I think Plato would have wanted the young people of Athens to be less judgemental of their elders, while at the same time manage to refrain from themselves doing the things that they would have judged negatively. After all, by the time the young people got old enough to understand and become more compassionate, their elders may have already died away. And both sides would have missed out on appreciating one another in the time that they do have together. The Plato that I know and love would have thought this way, anyways. (He’s the only one that matters anyhow, since he’s the one that I know and love.)

On my view, guilt is not a healthy concept to have, really. There is nothing particularly superior about a guilt-culture over a shame-culture — even though, I acknowledge that there maybe something to be said about a culture that’s able to recognize the value of meaning and not just the externally visible representations of meaning. But more specifically, guilt is itself simply the visible symptom of a culture that promotes harsh and strong sentiments of disapproval and disgust. One can learn to feel less guilty when one judges and morally condemns others with less severe and hateful force. On my view, guilt is simply the projection of one’s own strong disapproving sentiment towards others that has been redirected inward back towards the self.

That said, in a world with only good intentions, there can be no guilt. There can be shame, and even regret — but no guilt. Since, in such a world, knowledge is goodness and ignorance is evil. And, one cannot be guilty of ignorance. One can only ashamed of it. But, ignorance is something fixable — learn! Instead of wasting time feeling guilty — start seeking truth, and gain knowledge! Is this a Platonic world? A Socratic world?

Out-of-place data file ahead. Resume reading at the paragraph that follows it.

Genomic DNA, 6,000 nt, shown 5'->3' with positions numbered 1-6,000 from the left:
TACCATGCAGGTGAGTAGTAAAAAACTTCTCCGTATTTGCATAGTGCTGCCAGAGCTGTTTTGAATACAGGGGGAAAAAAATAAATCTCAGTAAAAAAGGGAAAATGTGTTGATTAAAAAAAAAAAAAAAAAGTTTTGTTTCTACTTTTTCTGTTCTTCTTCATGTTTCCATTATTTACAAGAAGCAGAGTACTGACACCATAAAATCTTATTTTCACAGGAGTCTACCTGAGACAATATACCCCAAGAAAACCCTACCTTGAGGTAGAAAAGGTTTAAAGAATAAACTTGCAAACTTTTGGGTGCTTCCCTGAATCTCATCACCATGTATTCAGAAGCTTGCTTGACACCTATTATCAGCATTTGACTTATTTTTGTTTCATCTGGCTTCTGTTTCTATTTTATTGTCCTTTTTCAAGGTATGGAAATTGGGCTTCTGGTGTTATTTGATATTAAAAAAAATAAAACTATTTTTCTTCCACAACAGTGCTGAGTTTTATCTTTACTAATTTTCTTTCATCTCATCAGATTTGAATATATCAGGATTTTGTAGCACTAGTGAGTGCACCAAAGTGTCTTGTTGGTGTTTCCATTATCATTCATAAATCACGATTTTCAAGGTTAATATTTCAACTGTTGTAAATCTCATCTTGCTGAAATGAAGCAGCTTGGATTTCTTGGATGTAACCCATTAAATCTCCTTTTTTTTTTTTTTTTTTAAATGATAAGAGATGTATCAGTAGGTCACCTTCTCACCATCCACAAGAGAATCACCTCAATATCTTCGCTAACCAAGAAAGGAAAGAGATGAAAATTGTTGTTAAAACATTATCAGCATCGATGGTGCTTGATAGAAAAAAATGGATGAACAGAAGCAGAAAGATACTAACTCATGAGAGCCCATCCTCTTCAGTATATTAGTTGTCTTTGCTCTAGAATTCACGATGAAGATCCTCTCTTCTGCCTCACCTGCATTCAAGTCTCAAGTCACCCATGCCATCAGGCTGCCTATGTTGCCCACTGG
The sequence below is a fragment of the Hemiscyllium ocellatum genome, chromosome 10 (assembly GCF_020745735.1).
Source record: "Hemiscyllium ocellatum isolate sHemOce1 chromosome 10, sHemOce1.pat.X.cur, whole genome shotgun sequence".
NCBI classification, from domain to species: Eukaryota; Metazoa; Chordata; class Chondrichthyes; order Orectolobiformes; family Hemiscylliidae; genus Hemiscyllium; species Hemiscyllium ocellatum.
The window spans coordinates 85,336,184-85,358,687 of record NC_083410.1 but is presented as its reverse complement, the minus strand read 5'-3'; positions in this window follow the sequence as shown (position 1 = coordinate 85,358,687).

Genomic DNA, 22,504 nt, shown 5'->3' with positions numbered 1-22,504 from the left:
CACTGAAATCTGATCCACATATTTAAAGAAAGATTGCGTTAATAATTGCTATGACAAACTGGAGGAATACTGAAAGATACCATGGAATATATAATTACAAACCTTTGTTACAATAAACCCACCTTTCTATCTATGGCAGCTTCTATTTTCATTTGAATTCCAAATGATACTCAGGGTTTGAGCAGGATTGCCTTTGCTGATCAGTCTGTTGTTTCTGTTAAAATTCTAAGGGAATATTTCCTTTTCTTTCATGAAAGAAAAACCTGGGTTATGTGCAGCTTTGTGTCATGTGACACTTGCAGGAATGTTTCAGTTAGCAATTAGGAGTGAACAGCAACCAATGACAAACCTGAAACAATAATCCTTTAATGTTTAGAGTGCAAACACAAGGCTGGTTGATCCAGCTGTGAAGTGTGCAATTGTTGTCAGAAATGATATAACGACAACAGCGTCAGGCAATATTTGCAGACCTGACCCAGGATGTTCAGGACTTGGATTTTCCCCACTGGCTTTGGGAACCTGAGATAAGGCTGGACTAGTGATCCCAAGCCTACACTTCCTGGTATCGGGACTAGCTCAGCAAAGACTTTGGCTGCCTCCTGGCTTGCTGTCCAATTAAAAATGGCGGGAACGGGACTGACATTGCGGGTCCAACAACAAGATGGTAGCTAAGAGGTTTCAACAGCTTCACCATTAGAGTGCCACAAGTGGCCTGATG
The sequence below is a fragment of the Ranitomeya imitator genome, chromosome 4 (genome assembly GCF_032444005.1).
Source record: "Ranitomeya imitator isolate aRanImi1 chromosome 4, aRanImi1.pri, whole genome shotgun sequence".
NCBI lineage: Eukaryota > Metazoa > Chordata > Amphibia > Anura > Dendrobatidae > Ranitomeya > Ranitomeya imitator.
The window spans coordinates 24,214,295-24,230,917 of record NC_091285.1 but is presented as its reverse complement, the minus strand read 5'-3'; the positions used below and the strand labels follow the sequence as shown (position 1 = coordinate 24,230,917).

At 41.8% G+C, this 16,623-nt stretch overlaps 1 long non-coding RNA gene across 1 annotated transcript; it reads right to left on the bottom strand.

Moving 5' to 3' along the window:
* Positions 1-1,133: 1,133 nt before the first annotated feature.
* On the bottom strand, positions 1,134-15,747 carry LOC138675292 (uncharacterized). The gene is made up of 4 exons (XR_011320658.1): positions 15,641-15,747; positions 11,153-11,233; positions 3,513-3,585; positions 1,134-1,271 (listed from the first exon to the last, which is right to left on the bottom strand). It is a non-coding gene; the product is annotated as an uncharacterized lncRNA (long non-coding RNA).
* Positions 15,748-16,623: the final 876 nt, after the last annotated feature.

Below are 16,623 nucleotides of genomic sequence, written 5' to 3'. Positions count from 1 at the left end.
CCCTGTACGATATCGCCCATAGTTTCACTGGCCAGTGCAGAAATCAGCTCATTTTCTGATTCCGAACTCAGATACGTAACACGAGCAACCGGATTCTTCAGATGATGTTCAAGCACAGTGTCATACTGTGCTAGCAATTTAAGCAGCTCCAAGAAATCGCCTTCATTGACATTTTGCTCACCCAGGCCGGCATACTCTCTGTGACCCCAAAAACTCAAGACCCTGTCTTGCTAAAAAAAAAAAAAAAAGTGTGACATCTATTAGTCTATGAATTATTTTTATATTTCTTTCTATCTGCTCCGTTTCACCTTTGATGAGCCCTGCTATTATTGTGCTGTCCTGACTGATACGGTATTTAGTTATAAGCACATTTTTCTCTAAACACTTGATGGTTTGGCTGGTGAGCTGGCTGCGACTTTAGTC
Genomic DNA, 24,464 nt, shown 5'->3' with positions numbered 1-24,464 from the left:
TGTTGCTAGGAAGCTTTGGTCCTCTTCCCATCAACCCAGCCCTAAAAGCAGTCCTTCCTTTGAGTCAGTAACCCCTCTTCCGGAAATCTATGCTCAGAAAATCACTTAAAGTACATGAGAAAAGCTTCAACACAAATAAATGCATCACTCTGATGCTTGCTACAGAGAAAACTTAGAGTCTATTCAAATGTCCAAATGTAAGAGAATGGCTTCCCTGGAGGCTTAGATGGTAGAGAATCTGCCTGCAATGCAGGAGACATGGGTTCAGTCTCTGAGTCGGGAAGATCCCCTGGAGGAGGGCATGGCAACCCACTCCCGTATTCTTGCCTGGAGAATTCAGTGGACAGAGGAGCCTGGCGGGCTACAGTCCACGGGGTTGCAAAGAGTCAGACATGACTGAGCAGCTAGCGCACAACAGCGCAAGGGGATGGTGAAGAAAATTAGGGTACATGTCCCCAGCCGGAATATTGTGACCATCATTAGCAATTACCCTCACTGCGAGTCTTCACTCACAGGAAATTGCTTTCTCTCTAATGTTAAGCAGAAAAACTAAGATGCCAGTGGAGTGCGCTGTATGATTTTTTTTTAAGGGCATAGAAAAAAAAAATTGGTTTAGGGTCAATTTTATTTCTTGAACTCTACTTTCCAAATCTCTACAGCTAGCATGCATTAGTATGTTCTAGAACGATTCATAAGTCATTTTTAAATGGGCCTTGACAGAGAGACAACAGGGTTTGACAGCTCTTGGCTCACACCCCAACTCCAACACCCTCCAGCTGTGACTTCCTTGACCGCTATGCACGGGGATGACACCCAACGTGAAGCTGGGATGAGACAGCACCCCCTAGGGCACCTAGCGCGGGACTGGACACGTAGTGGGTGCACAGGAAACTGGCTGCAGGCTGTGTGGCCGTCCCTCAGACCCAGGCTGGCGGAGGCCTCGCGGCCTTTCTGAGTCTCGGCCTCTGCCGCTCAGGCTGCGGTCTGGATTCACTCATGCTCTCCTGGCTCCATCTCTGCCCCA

I think that a truly superior culture would foster understanding and acceptance of each individual for being just as she is, and value truth and love as standards of measuring a person, rather than valuing an unjust and false hierarchy based on a so-called “moral” assessment of people according to unfair and irrelevant standards.


9:24pm  |  Scanlon admits as much on page 271-272: “What is special about violations of the morality of right and wrong is that the reasons one has failed to respond to are grounded not just in some value that others also recognize but in their own value as rational creatures.”

But how curious — the notion of ‘guilt’ requires measuring others according to unjust and irrelevant standards, while shame simply requires one to have ideals.

I prefer the latter view.

One other thing that I noticed is that my cat occasionally appears to be feeling guilty. For instance, she flinches if I reach over head to pet her, if she has just made a swipe with her claws at Michael. It is as if she expects me to do to her, what she has intentionally done to Michael. She expects retaliation. She expects something bad. Does this mean that she recognizes that she herself has done something bad to Michael? I think so. She never flinches when I reach over her head to pet her at any other time…

Isn’t that interesting?

Surely, humans have a more developed sense of justice than cats. Perhaps a guilt-culture is more primitive than a shame-culture. I don’t know if this makes one better than the other. But I do think that I have a definite preference. Guilt-cultures fixate on the feeling of disgust, while shame-cultures focus on the ideal of beauty. 🌞 I prefer the latter. [Hey, maybe “Guilt vs. Shame” can be one of my philosophy topics.]

Now, Scanlon also says that the ability to feel guilt implies rational ability. He says: “It implies, first, that moral criticism applies only to rational creatures, since only they are capable of the kind of reflective self-governance in question.” (p.272)

But if this is true, then my cat is a rational creature, since she obviously feels guilt (though, it’s mostly all in her own head, silly girl). I suppose cats can be, in general, quite spiteful and hateful creatures. Oh, but they are so cute. And when they are loving, they are quite loving and sweet.